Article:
Buckwalter Lab Team

Marion Buckwalter, MD, PhD

Principal Investigator
Associate Professor of Neurology and Neurological Sciences, and Neurosurgery

Dr. Buckwalter is a stroke clinician and basic scientist, and her laboratory focuses on how inflammation after stroke affects outcomes. They utilize complementary mouse models of stroke, and use transgenic, viral, and pharmacological techniques to alter inflammatory gene expression and assess the effect on outcome.

Her lab also utilizes human samples from ongoing clinical studies at the Stanford Stroke Center. Dr Buckwalter co-leads SCAN, the Stroke Collaborative Action Network, a group of Stanford researchers sponsored by the Stanford Neuroscience Institute's Big Ideas initiative to study stroke recovery.

Todd Peterson, PhD

After receiving my Bachelors (2006) and Masters (2010) degrees at the University of Wisconsin – Milwaukee, I obtained my PhD at Southern Illinois University in 2013. My current research focuses on the central nervous systems response to insult.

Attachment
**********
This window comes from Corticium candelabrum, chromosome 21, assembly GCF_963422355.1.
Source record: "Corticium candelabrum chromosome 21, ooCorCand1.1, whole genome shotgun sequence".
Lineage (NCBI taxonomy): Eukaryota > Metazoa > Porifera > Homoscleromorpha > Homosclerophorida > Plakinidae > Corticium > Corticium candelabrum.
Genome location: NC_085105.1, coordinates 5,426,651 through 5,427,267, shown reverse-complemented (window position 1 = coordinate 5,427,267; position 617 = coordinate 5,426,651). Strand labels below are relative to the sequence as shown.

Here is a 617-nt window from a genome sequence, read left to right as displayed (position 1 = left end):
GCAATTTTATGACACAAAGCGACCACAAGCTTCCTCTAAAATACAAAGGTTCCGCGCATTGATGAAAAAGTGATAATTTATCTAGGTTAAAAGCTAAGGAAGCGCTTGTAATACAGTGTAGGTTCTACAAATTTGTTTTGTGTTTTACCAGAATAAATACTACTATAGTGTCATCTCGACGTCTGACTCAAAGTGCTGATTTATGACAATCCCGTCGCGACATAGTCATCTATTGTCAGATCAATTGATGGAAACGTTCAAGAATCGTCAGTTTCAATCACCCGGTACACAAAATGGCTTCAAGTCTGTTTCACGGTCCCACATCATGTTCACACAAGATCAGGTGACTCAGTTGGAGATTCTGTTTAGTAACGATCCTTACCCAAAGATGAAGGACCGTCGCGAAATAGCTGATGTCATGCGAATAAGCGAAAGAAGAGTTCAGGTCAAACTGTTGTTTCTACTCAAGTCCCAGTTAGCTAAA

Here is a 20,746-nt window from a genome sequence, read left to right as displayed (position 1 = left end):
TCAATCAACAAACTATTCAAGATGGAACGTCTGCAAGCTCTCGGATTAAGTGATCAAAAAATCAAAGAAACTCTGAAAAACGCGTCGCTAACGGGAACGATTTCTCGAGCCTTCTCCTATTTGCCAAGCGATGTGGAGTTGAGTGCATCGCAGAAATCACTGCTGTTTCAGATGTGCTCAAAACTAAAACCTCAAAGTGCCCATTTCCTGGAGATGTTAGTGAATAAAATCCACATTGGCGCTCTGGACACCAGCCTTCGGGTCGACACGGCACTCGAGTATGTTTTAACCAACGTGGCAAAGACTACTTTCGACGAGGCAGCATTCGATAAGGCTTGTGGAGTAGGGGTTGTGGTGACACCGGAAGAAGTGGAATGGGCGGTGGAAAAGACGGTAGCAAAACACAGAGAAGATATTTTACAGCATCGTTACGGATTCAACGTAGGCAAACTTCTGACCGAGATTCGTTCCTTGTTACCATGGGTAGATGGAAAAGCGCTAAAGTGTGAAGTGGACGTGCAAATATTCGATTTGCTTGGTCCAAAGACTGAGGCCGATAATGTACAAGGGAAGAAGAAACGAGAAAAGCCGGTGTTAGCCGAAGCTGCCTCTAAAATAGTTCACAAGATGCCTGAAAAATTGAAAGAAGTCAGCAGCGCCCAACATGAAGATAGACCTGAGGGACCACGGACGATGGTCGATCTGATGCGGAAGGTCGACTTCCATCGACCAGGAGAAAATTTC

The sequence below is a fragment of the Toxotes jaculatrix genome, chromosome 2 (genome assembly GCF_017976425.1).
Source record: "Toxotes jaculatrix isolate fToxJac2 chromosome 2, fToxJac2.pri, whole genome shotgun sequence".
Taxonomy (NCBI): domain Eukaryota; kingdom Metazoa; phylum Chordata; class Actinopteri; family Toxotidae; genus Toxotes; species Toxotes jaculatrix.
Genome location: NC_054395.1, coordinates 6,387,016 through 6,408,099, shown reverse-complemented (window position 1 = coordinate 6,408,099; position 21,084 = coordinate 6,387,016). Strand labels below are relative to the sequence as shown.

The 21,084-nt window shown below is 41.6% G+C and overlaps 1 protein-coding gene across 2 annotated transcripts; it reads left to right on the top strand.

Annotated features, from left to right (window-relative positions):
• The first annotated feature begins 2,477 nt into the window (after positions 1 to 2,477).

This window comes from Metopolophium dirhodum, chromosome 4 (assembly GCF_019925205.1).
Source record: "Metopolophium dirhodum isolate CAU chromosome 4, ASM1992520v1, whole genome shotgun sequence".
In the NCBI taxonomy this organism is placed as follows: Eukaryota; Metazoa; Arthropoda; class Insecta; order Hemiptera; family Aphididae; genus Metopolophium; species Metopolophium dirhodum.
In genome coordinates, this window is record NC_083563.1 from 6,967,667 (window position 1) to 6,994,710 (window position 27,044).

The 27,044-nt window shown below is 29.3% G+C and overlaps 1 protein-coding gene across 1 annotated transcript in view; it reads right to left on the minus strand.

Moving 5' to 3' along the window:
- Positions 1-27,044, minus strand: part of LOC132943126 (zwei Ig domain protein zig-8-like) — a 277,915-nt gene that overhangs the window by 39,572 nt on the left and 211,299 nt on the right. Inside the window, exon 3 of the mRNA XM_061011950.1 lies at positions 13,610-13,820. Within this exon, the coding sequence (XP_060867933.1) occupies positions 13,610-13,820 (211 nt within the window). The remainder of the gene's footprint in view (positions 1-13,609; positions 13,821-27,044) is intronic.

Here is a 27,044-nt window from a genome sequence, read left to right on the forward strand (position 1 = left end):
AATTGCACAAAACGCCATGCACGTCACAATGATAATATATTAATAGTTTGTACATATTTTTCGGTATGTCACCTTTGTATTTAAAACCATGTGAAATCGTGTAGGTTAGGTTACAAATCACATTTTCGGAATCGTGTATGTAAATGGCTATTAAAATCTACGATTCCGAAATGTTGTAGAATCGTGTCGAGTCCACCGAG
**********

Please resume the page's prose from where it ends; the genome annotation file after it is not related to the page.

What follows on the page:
I am interested in understanding the complex cellular and molecular interactions that comprise the neuroinflammatory response to neural injury in an effort to develop therapeutic treatment options that produce the most optimal response to multiple types of neural insult and other neurobiological disorders. The World Health Organization reports that neurological disorders are one of the greatest threats to public health. Of the hundreds of these disorders, some of the most common are traumatic brain injury, stroke, and degenerative disorders. Although these disorders are initiated through different causes, the common underlying factor in all of these neurodegenerative diseases is neuroinflammation. The acute response is characterized by glial cell activation, oxidative stress, and edema, all of which lead to increased tissue damage. Chronic neuroinflammation is a sustained, self-perpetuating response that persists long after the onset of neural insult. There is a complex interaction between resident immune cells like microglia and astrocytes and infiltrating immune cells including neutrophils, macrophages, and T lymphocytes. This complicated response to neural injury is a defense mechanism to remove harmful agents and promote recovery, but when over active, it can contribute to further damage. My current objective is to identify the underlying mechanisms of the neuroinflammatory response in multiple different animal models of injury and neurobiological disorders. Ultimately my goal is to steer a group that is running preclinical trials on cellular and molecular compounds designed to reduce the harmful features of the neuroinflammatory response but to harness the beneficial aspects.


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